When it comes to tribes and their varied cultures, our country has a large and diverse platter to offer. Tribes, as third-world as the term might sound, it’s simply a bunch of like-minded people who share the same culture and follow a certain system of conduct, not unlike our own. It’s an oft misconstrued term that basically is just seen as an archaic way of saying caste.
A tribe that has held an honourable and much respected post in the past and continues to salvage what remains of its wonderful culture is the Bhil tribe of Mewar. Their USP, so to speak, is archery, as the name itself indicates. The Bhils or the archers are descendants of the original inhabitants of India. Hence, naturally they have been bearers of the original culture and tradition of India. They have been witnesses to the changing ethos, the fall of empires, the rise of some others, and sometimes lent a hand in these too. Some Bhils, in fact, are renowned for their involvement in the historic movements.
The word Bhil is derived from Bil or Vil, which means Bow. In olden times, when caste-ism was prevalent, and hierarchies prevailed, society was classified by job description. Bhils used to furnish the needs of Princes of Mewar with bowmen, supplies or by guarding their families. They were generally perceived as valiant and faithful people. Some famous Bhils who have carved a niche in the history of ancient India are Bhim, Bhim Singh Maharana, Bhimisi and Bhindar.
Bhils exist as small tribes and communities even today. In ancient times, they were employed by the kings of Mewar as warriors, or ‘protectors of freedom’. In colonial times they were employed by the Rajputs as Shikaris, who guided people along dangerous and rocky terrain with astounding precision and courage. Today there is a Mewar Bhil Corps – the acclaimed Corps of Mewars. The Bhils gradually developed excellent knowledge of geography and weather conditions, as their profession demanded that of them. Over time, as society progressed, and communities got dismantled, the Bhils too, found it hard to protect their tribe. They were warriors and shikharis, jobs whose importance decreased over time. In the current day and age, their services are outweighed by modern technology.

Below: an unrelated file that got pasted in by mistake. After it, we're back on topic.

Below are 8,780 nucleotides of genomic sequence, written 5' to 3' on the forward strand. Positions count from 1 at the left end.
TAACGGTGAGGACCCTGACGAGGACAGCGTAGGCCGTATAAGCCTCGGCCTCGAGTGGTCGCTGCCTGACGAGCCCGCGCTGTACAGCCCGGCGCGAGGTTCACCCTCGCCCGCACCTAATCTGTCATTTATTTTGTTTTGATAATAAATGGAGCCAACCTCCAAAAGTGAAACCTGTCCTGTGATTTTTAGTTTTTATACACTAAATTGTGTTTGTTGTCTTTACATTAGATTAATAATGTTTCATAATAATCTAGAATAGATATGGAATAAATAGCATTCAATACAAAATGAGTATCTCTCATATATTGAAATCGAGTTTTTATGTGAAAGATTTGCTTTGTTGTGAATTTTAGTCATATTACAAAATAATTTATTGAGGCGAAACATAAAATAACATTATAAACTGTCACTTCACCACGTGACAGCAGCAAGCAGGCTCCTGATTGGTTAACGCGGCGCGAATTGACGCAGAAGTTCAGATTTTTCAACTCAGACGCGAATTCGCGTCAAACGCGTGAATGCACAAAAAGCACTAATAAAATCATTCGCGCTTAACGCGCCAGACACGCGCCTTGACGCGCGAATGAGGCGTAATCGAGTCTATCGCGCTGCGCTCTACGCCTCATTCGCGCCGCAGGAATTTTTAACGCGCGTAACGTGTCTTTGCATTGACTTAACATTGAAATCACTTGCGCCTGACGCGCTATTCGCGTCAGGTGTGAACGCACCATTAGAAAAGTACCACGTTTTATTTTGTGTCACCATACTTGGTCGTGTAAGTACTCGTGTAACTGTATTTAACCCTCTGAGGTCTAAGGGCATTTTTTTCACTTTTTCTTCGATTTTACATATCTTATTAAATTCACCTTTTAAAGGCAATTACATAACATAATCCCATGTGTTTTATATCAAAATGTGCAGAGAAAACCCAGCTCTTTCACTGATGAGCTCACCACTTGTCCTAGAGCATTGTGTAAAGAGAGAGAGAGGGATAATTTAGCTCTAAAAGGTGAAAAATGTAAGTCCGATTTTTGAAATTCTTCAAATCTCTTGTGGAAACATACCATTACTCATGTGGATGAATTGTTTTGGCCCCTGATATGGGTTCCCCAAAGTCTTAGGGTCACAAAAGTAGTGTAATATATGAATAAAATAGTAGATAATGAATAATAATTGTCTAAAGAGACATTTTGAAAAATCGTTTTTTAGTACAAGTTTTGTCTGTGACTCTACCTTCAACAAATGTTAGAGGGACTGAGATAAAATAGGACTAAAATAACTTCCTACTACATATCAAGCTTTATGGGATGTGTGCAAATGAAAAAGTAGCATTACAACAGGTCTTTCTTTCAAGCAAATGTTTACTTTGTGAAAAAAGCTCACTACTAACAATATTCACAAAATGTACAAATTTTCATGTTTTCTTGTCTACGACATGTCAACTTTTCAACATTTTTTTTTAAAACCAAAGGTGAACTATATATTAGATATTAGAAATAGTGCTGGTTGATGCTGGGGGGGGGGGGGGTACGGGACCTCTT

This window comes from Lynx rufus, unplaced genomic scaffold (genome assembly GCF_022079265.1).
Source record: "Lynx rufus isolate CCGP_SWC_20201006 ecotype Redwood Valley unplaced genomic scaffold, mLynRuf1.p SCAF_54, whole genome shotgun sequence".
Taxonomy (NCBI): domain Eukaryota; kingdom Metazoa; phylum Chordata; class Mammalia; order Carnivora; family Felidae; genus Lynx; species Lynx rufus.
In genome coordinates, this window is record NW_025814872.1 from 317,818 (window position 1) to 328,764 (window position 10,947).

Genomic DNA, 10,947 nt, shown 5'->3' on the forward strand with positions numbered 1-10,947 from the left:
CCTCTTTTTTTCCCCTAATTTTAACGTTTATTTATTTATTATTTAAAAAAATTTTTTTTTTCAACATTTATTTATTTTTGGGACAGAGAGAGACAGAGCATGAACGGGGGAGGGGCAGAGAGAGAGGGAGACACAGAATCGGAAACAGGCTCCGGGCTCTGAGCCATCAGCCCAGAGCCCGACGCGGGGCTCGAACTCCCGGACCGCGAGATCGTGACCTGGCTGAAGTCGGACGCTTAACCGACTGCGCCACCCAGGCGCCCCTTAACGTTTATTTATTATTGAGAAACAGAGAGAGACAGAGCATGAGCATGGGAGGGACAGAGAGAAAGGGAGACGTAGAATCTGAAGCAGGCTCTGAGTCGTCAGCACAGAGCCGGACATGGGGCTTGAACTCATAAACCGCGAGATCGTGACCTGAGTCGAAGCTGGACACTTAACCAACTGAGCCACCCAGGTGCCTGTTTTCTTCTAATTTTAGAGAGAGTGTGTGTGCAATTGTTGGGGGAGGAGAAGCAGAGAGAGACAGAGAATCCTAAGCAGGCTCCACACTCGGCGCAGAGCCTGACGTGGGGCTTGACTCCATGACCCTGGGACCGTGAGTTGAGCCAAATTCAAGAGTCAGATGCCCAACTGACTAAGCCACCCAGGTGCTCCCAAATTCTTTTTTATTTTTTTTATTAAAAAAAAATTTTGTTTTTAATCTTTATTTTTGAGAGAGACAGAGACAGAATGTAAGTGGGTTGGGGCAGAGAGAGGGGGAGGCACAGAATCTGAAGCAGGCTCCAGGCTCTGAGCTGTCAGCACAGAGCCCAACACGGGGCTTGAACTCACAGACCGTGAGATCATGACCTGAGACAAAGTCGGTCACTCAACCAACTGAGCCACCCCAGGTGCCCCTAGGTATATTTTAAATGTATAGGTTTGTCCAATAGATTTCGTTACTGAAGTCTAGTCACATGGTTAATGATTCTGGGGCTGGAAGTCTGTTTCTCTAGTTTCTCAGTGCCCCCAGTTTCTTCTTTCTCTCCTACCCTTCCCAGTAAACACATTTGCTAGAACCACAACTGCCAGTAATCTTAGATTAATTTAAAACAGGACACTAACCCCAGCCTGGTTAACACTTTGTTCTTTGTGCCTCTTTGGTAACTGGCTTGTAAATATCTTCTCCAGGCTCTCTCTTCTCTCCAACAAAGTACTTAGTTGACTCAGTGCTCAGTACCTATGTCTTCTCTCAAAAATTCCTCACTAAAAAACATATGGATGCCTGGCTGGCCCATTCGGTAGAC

Let’s be honest, any of us, would much rather rely on a GPS system to guide us around town, than a tribal however proficient. So, over the course of time, the Bhils lost not only their means of livelihood but also their skill to a small extent. Thus it became imperative for them to form communities such as the Mewar Bhil Corps to keep their tribe and their tradition alive. Presently, most Bhils are farmers, and a small portion of them are labourers. This tribe has witnessed a great many changes, and contributed to a large number of them too. Thus, its position in history and society is something no one can dare to question.
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